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John 16:21

ESV When a woman is giving birth, she has sorrow because her hour has come, but when she has delivered the baby, she no longer remembers the anguish, for joy that a human being has been born into the world.
NIV A woman giving birth to a child has pain because her time has come; but when her baby is born she forgets the anguish because of her joy that a child is born into the world.
NASB Whenever a woman is in labor she has pain, because her hour has come; but when she gives birth to the child, she no longer remembers the anguish because of the joy that a child has been born into the world.
CSB When a woman is in labor, she has pain because her time has come. But when she has given birth to a child, she no longer remembers the suffering because of the joy that a person has been born into the world.
NLT It will be like a woman suffering the pains of labor. When her child is born, her anguish gives way to joy because she has brought a new baby into the world.
KJV A woman when she is in travail hath sorrow, because her hour is come: but as soon as she is delivered of the child, she remembereth no more the anguish, for joy that a man is born into the world.

What does John 16:21 mean?

This analogy is part of Jesus' reassurance to His closest disciples. This statement is being made near the end of His teaching at the Last Supper (John 13:1–5). Soon Jesus will be arrested (John 18:1–3) and crucified (John 19:18). Though He will be resurrected (John 20:19), the days in between will be filled with fear and anguish for these men. In addition, Jesus has warned them—and, by extension, all future believers—about the persecution to be expected from the unbelieving world (John 16:1–3). His reason for the warning is so they don't respond to those events in panic or surprise (John 16:4).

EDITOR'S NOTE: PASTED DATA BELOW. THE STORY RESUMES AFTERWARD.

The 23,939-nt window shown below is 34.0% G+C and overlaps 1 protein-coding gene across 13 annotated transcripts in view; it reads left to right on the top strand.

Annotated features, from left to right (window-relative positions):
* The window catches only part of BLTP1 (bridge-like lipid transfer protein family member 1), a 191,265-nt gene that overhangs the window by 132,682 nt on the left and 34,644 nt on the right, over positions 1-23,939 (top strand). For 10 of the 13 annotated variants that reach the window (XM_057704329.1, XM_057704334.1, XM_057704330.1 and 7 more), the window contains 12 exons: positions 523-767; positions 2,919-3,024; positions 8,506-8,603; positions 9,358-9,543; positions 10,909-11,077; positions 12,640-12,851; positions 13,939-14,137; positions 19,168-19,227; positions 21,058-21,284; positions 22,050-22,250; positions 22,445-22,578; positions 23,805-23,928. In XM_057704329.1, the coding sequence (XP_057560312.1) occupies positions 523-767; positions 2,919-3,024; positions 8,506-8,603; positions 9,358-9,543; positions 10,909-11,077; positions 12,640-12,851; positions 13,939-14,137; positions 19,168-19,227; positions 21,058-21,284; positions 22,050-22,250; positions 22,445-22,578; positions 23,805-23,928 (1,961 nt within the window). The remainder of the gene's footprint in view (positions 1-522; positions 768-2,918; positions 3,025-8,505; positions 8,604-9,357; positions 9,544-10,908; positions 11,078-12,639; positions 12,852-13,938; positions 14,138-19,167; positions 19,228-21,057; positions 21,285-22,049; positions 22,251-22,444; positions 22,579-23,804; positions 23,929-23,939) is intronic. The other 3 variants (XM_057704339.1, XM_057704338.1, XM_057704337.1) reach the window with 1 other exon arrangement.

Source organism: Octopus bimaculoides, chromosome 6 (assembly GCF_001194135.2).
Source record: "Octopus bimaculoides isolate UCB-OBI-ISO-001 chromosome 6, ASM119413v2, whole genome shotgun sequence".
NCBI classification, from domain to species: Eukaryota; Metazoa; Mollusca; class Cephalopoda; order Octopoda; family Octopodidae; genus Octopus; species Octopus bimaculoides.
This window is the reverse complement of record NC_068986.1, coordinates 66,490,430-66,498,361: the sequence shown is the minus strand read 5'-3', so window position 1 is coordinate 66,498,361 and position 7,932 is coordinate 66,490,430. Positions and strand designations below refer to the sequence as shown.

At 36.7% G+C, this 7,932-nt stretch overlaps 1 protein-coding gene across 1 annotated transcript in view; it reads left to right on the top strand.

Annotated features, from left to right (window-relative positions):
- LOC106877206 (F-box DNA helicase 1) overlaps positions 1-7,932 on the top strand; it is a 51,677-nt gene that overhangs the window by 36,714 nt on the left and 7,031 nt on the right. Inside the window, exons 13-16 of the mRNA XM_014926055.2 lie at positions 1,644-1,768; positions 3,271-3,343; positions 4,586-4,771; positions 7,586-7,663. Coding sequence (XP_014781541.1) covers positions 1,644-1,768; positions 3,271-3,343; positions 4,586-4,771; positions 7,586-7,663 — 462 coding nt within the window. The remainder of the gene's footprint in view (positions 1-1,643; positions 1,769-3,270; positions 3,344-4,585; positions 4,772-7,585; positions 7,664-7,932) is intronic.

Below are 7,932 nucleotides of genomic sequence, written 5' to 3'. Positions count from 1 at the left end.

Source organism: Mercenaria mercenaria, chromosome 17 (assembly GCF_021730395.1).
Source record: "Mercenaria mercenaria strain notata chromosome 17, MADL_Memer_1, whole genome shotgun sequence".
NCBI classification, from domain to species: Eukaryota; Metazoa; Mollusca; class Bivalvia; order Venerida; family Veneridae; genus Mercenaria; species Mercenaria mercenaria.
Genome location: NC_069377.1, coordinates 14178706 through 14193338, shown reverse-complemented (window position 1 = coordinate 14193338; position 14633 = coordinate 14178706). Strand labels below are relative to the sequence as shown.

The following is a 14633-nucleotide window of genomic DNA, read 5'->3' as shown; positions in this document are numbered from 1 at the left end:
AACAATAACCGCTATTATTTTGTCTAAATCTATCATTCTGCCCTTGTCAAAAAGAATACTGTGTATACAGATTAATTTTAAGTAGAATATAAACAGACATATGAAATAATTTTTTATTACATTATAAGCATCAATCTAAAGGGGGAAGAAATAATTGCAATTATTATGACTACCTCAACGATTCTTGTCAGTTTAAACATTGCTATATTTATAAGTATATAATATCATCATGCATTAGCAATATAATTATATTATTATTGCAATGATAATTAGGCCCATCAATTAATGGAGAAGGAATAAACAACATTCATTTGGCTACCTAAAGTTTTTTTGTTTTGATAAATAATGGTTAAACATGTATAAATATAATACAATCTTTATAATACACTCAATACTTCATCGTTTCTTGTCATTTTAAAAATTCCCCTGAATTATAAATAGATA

Most recently, Jesus has referred to the deep sorrow these men will experience, accompanied by the sadistic joy of the unbelieving world (John 15:21; 16:20). The uplifting aspect of this message is that their intense pain will soon turn into even-more-intense celebration. The analogy Christ uses here is that of a woman in childbirth.

Of course, Jesus is not suggesting a woman who has given birth literally does not remember it happened. In fact, it's a cliché for mothers to remind children of the pain of labor, when the child is being unruly. The point in this passage is those negative experiences are immediately outweighed by the joy of the newborn baby. The birthing experience is intense, agonizing, and even frightening. Yet, in comparison to the love of a child, birth pain is relatively short-lived and more easily set aside.

The disciples will soon experience a similar pattern. There will be severe agony, terror, and uncertainty as the unbelieving world murders Christ and scatters His followers (Matthew 26:31; John 16:32). Yet, those three days of misery (John 2:19) will be followed by a faith so joyous and powerful (John 16:22) it will literally change the world (Acts 1:1–9).
What is the Gospel?
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